You won't get errors providing the Property names haven't changed, as most people use HQL for their queries in NHibernate.However if you do change the Property names and not the HQL you will indeed get broken queries, e.g.:

FROM User Where User.Surname = 'bob'

Change the Surname property to Lastname and it'll break. It's a feature lacking in NHibernate but would make a good project for the contrib - a Subsonic style query interface. This a project sort of similar but still use HQL.

As mentioned above ActiveRecord and Fluent NHibernate are the closest to type checking with NHibernate. Both enforce that you inherit your classes from their base class, as you'd expect and ActiveRecord is not intended for production use - Ayende has said in a video that's meant to be a prototyping tool for NHibernate.

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Hibernate uses dynamic byte code generation to create the mapping classes, based on the mapping configurations.

The fundamental point of ORM is to enable auto-magical mapping (bridge) between Objects and Relational systems. Thus: ORM.

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But it is only 1/2 magical to me if it can't tell me when my queries (1000's of them) are not mapping to the correct columns due to column renaming or resizing etc. –  Blankman May 28 '09 at 16:49
nHibernate does not design databases for you. It lets you map to them. The design is on your part. We keep scripts in source control for schema changes. Then we know what mappings have changed. If you do not control your schema, nHibernate will not do it for you either. –  D3vtr0n May 28 '09 at 16:59
I'm not referring to schema changes, but compile tested queries. At compile time, I want errors telling me that the column doesn't exist that I referenced in my queries. –  Blankman May 28 '09 at 17:01
if you are changing columns (aka changing your SCHEMA), nHibernate will not auto-update those mappings. Look at ActiveRecord, as we used this to solve that problem. If you're using pure nHibernate, it will not write queries for you, nor will it auto-update your database changes. You already mapped them once yourself, so you already know that you MUST map them explicitly. –  D3vtr0n May 28 '09 at 17:07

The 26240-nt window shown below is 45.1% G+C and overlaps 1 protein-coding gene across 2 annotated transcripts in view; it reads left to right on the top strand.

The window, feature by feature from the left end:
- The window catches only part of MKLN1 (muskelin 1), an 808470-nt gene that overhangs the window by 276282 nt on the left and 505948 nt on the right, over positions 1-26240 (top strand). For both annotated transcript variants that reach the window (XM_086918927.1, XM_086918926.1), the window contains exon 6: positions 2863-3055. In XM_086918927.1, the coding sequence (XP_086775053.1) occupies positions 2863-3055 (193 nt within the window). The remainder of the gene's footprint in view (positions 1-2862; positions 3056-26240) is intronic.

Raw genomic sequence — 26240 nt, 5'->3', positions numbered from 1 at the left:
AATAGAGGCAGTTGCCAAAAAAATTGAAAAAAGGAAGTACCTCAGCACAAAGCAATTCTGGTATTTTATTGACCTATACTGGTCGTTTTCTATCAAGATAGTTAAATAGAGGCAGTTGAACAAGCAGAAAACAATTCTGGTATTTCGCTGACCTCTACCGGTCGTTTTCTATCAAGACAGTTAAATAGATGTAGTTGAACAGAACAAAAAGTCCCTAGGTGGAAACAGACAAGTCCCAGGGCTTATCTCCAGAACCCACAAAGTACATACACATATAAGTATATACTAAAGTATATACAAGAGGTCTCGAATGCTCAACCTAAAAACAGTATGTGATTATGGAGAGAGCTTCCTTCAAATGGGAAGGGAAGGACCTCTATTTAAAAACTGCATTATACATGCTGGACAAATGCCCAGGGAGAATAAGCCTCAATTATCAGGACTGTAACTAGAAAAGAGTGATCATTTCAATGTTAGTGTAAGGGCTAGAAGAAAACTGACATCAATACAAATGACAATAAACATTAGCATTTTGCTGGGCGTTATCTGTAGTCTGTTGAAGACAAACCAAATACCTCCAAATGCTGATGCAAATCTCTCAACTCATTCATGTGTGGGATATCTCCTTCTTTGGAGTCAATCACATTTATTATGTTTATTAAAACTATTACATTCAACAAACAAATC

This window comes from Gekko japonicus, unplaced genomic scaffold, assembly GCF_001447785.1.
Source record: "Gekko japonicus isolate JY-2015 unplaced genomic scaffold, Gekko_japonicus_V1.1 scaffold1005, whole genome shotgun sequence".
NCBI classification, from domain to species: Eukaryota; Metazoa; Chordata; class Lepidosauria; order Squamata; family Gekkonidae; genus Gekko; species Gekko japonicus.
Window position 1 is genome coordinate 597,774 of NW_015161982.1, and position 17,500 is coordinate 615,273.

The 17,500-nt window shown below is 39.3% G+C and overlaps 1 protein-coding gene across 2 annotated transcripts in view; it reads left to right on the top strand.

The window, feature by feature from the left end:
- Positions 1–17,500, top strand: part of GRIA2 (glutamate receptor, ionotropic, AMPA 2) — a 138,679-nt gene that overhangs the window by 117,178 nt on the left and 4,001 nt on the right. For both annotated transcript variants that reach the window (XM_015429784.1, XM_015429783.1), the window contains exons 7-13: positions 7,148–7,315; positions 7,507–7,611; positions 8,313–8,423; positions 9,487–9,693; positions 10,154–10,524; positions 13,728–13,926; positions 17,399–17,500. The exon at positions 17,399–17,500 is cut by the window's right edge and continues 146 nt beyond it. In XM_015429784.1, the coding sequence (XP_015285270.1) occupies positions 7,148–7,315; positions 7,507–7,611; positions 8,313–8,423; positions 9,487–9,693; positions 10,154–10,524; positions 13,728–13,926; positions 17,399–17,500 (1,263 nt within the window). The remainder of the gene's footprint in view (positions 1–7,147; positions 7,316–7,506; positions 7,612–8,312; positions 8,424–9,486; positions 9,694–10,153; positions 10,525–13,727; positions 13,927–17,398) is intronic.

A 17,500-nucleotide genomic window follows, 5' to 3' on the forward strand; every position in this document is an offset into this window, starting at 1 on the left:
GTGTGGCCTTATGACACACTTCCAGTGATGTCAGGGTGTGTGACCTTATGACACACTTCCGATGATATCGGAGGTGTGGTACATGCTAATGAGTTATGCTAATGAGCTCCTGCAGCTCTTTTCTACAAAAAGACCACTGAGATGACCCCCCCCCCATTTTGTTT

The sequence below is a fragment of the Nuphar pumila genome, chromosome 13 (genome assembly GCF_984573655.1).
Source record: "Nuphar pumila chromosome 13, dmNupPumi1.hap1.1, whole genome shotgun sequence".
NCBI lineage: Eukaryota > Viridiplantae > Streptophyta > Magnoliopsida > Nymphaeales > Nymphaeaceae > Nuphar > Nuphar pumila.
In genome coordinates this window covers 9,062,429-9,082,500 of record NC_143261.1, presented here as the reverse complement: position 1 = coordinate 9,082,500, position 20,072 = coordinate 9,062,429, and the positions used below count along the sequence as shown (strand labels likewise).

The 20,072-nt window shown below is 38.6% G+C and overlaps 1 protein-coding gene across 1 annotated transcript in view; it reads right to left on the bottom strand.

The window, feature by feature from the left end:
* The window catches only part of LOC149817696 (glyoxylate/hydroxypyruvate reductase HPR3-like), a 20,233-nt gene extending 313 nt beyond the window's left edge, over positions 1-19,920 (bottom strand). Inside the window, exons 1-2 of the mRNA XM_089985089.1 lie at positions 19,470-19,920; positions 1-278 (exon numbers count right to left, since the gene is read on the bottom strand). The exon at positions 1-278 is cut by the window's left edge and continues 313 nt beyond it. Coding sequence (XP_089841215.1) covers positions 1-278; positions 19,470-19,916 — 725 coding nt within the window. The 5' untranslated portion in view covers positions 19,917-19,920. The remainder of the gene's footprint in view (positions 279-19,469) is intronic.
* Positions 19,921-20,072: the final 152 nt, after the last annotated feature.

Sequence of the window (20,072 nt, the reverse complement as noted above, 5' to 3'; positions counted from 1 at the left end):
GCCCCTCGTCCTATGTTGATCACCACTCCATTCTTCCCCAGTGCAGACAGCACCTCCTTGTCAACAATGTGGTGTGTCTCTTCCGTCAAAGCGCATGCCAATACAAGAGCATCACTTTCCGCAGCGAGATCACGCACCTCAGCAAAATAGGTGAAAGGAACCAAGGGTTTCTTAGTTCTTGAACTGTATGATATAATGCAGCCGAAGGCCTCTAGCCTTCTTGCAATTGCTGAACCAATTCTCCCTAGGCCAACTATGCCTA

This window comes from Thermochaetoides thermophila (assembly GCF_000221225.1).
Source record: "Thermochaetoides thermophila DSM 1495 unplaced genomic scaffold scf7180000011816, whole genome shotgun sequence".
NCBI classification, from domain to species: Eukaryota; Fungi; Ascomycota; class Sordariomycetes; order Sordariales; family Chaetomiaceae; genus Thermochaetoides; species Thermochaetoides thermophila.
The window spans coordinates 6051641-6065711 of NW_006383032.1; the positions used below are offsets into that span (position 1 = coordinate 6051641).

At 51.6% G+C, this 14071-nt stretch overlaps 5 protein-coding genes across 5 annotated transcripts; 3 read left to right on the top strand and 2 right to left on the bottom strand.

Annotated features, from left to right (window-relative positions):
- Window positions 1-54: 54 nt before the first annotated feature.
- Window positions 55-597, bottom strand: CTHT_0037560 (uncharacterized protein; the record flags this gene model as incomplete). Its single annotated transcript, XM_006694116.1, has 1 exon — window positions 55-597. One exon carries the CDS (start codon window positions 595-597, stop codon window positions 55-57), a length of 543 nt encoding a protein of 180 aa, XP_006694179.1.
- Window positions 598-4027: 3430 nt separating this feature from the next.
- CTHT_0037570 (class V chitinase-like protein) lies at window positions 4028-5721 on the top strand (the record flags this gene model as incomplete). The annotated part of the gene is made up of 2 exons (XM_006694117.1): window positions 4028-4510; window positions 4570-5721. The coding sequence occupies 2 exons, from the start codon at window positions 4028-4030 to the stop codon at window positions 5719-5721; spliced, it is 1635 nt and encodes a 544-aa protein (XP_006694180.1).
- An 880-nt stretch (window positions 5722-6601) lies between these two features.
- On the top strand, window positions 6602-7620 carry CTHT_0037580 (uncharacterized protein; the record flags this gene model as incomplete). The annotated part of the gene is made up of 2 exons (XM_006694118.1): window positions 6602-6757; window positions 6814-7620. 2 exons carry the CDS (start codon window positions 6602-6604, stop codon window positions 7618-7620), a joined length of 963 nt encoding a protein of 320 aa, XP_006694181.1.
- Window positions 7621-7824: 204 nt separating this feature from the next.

I don't want it to auto-update, just tell me when I compile that the column doesn't exist (since it was renamed), I will then go and manually change them. –  Blankman May 28 '09 at 17:10

if you want to strongly type your objects rather than using xml config which can cause alot of runtime issues if not properly tested, I would look into FluentNHibernate which has convention maps that allow you to map your classes to data in code. Made my life alot easier especially when first starting with NHibernate wish i had found it before i knew how to properly map using xml

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Does NHibernate have the equivalent of the Java version's schema validator? In which case, you could add a step to your build process to build the session factory and run the validator-- building the session factory should also compile named queries, hence validating them too.

Hmm, looks like it supports something like that: http://nhibernate.info/blog/2008/11/22/nhibernate-schemavalidator.html

NB this means your build process will fail to work if your dev database is not available--- which I would regard as a bad thing.